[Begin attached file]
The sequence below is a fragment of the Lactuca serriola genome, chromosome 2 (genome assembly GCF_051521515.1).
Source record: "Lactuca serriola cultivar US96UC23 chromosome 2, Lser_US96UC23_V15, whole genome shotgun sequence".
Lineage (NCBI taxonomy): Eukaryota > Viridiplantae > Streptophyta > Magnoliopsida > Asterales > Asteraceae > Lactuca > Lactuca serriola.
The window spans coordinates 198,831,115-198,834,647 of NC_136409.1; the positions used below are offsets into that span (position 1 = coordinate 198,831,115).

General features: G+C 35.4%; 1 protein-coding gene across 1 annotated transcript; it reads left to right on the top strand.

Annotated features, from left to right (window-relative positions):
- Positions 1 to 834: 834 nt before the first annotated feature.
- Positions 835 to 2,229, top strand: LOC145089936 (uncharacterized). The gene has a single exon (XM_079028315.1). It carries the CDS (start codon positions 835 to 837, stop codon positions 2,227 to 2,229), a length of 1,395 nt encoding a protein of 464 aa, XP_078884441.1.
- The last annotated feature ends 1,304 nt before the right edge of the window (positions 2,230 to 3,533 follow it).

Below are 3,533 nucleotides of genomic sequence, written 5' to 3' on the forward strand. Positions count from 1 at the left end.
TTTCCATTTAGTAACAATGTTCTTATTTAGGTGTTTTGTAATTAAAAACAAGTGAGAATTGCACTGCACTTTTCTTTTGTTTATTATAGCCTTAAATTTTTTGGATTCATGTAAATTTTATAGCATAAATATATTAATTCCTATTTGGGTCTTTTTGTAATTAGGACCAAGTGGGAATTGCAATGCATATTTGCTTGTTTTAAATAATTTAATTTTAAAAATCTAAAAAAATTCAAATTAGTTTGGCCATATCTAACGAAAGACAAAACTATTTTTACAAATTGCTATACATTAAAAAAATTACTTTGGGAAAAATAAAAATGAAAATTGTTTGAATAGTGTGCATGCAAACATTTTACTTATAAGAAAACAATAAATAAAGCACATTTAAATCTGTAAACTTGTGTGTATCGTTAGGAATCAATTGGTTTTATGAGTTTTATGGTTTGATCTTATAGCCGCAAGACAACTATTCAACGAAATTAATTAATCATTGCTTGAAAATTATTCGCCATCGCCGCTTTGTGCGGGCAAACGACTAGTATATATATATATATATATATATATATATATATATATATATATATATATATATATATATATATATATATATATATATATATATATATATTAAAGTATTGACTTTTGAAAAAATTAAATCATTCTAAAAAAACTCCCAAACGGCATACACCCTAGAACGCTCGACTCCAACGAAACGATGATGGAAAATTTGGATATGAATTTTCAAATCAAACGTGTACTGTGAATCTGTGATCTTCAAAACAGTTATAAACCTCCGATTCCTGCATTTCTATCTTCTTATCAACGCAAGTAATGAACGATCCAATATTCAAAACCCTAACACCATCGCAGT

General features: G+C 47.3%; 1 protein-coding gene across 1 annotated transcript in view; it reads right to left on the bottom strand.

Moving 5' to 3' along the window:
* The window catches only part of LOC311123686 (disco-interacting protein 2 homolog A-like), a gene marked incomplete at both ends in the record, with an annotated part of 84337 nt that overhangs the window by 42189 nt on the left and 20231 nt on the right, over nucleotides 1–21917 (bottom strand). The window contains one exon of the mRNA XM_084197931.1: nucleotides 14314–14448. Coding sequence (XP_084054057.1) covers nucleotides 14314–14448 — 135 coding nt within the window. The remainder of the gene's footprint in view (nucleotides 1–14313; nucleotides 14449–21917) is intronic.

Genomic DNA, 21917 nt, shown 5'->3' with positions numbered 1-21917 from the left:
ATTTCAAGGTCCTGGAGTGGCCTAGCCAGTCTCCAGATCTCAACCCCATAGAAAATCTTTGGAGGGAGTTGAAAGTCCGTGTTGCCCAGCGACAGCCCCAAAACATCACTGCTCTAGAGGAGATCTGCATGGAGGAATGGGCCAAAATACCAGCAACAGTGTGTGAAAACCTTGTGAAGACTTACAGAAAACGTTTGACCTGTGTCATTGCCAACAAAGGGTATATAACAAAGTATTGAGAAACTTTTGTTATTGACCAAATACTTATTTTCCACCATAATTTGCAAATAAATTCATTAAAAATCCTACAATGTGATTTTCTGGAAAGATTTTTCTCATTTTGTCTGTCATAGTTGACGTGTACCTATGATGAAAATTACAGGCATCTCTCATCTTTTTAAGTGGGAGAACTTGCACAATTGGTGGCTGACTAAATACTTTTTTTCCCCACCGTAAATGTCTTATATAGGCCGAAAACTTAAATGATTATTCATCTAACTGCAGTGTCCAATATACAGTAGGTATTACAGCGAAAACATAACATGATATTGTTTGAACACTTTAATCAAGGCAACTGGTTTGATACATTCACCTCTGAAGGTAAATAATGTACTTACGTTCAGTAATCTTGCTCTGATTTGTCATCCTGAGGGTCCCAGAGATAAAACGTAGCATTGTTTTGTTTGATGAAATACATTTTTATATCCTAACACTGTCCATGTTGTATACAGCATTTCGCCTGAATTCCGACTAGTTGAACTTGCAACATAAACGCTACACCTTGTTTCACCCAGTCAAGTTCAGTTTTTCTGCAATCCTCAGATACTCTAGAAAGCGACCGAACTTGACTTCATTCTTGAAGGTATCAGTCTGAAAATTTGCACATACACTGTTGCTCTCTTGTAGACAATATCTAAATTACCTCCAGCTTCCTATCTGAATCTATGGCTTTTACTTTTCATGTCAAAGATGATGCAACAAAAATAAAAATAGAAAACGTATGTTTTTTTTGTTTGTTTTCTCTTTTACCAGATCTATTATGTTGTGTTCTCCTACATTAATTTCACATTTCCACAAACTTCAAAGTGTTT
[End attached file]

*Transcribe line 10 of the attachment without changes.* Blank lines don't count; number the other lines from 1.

Below are 3,533 nucleotides of genomic sequence, written 5' to 3' on the forward strand. Positions count from 1 at the left end.